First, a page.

1996, 105m, DCP, Japan
A Japanese horror film written, directed, produced by, and starring first-time director Kei Fujiwara (an actress best known for starring in the cult film Tetsuo: The Iron Man). It tells the grim story of a pair of detectives, Numata and Tosaka, who stumble across a ring of thieves who deal not in gems or stolen electronics, but human organs, which the villains graphically and forcefully harvest from living victims. When things go haywire during a raid on the group’s surgical headquarters, Numata barely escapes. Through a series of surreal and gory events, the identities of the organ dealers are revealed as Numata plans his revenge.
“I wanted to describe the agony of a wounded soul of someone decaying from the inside.” – Kei Fujiwara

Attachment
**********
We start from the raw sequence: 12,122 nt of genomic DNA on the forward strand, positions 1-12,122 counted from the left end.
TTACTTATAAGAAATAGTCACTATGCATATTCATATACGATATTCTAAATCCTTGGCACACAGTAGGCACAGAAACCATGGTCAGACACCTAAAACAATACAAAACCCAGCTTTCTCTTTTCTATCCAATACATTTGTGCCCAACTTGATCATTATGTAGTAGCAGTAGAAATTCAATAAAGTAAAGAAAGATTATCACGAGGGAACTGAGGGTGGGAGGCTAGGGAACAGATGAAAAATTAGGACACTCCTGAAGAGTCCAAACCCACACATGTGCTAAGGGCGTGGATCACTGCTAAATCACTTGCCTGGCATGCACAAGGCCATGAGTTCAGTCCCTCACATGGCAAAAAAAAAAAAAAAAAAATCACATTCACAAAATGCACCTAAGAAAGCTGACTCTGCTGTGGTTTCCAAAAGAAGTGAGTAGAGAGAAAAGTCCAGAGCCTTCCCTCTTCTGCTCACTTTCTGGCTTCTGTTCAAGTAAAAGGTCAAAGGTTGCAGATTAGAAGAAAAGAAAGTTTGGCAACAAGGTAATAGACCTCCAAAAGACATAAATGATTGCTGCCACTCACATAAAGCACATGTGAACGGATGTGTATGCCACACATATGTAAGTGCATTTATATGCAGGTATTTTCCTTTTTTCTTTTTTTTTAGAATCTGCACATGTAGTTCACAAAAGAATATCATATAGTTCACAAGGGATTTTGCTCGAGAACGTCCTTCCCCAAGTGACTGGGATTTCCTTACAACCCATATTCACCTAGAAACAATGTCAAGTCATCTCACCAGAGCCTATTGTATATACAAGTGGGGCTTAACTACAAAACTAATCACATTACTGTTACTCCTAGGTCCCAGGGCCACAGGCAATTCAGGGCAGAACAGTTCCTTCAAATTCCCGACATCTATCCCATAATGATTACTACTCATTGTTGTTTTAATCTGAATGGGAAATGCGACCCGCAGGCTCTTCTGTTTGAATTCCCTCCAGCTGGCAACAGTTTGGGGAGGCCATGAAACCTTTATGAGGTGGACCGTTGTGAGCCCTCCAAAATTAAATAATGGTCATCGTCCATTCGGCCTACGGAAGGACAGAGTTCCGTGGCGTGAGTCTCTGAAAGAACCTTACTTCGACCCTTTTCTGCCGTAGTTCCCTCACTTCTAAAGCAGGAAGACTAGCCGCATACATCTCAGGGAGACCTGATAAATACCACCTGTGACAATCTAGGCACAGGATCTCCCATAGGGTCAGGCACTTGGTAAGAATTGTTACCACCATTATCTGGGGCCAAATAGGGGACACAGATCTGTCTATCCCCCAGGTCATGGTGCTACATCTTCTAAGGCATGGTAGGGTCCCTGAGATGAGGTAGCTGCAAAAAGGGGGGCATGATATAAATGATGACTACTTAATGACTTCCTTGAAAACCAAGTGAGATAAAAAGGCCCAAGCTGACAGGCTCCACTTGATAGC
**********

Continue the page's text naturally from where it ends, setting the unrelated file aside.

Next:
Tetsuo: The Iron Man
1989, 77m, DCP, Japan
A horrific, cyberpunk-influenced science fiction tale about the intersection of man and post-industrial technology. The central character is a Japanese salaryman, an average office worker who is transformed by a brief encounter with a metal fetishist, a man who has purposefully implanted pieces of scrap metal in his body. The salary man soon begins sprouting pieces of metal from various parts of his body, a change which is accompanied by increasingly nightmarish visions and bizarre, metal-filled sexual fantasies. A masterclass in DIY filmmaking, dystopian horror, and narrative efficiency, Tetsuo holds the audience hostage to its equal parts gory, erotic, and strangely beautify story. Though there are certainly nods to directors like Lynch and Cronenberg, as well as Japanese art and animation, Tetsuo remains a staunchly singular viewing experience that shouldn’t be missed.